According to the team at Kubernetes, Kubernetes provides a container-centric management environment. It orchestrates computing, networking, and storage infrastructure on behalf of user workloads. This provides much of the simplicity of Platform as a Service (PaaS) with the flexibility of Infrastructure as a Service (IaaS), and enables portability across infrastructure providers.

Where PaaS operates at a hardware, Kubernetes sits at the container level which means that you don’t get a full PaaS offering – but you do get some features such as ease of deployment, scalability, load balancing, logging and monitoring. Unlike IaaS, it’s not a monolithic solution – each solution is optional and pluggable, providing a platform to build upon, like Lego bricks, preserving choice and flexibility where required.

It is also not just an orchestrator. Most orchestrators use workflow: Do this, then that etc., whereas Kubernetes is a set of independent control processes to drive the current state to the desired state. Traditional orchestration can be viewed as the means justify the end, whereas Kubernetes can be viewed as the end justifies the means.

You can think of Kubernetes as one of a few things. Either a container platform; a microservices platform; or a portable cloud platform. There are probably more applications for Kubernetes, but those are the three broad and dominant uses of it.

Why Containers?

Without containers, the way to deploy an application was to install the application on the host system using the OS package manager. It entangles the application with the host OS. Rollback is difficult, but possible. However rollback would often be restoring a VM image – which is heavy-duty and non-portable.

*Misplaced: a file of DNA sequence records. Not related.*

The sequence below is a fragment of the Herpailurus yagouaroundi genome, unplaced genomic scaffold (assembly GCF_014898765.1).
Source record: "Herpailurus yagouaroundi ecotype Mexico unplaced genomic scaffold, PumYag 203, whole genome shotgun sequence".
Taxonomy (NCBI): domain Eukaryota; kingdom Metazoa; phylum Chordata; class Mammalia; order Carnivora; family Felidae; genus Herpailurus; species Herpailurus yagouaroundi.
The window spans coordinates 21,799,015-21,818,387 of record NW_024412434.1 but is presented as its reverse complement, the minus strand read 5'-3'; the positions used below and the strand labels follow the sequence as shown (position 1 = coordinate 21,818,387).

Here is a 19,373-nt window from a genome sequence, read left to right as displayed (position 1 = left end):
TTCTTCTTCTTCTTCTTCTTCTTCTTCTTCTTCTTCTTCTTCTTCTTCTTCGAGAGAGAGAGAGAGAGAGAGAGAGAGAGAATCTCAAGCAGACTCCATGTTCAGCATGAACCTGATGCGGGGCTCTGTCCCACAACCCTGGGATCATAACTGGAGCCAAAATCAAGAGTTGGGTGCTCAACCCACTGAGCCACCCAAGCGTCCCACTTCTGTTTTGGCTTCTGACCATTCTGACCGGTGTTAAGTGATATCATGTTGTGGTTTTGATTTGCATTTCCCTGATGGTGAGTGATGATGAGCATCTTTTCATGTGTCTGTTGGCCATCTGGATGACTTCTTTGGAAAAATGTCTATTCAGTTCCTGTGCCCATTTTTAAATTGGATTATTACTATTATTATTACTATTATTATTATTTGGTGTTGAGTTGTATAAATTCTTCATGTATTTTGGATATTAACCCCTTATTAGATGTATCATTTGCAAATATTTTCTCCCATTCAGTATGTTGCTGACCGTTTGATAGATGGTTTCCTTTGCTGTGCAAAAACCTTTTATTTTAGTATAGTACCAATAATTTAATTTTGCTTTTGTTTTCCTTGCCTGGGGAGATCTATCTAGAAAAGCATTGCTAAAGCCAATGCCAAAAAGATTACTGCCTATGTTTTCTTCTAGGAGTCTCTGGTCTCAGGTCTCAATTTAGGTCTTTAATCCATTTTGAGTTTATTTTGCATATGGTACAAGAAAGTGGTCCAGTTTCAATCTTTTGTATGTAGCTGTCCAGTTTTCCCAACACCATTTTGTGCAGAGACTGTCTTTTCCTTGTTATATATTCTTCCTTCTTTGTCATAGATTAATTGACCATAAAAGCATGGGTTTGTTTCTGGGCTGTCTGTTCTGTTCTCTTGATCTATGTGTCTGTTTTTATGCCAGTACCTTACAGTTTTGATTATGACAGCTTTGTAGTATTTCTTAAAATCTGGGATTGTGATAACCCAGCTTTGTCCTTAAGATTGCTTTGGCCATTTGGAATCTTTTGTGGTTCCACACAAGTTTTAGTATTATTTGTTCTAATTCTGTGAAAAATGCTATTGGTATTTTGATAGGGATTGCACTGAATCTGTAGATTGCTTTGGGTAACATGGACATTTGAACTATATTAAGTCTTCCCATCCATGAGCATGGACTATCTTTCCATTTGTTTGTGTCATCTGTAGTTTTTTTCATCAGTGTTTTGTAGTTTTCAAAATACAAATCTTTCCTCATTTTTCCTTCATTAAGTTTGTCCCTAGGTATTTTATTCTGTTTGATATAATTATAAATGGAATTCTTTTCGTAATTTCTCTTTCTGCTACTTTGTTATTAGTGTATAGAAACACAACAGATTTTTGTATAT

Containers virtualise the operating system rather than virtualise the hardware, like a VM does. They’re isolated from each other and the host. They have their own file systems and their resource usage can be bound. Because they are decoupled from the infrastructure and the host OS, they are portable across different operating systems and between on-prem and cloud distributions.

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Working with Kubernetes

To interact with Kubernetes, you interact with the Kubernetes API objects. These objects describe the cluster’s desired state. Effectively, what applications or work loads do you want to run; the container image they should use; the number of replicas; the resources to make available – to name but a few. The desired state is set by creating objects using the API, typically using a command line interface called kubectl. Once this desired state has been set the Control Plane works to make the current state match the desired state. The process of doing this, Kubernetes manages automatically, but it does so through a collection of processes that run on a cluster. These are:

  • The Kubernetes Master, which is a collection of three processes (kube-apiserver, kube-controller-manager, kube-scheduler) that run on a single node in the cluster. When you interact with a Kubernetes cluster through kubectl, you’re interacting with the master.
  • A worker node will run two processes – kubelet, which communicates with the master node; and kube-proxy, which is a network proxy for the node. A worker node is a machine that runs the workload. The master controls each node.

Kubernetes Objects

There are several Kubernetes objects. As a basic set, these objects are: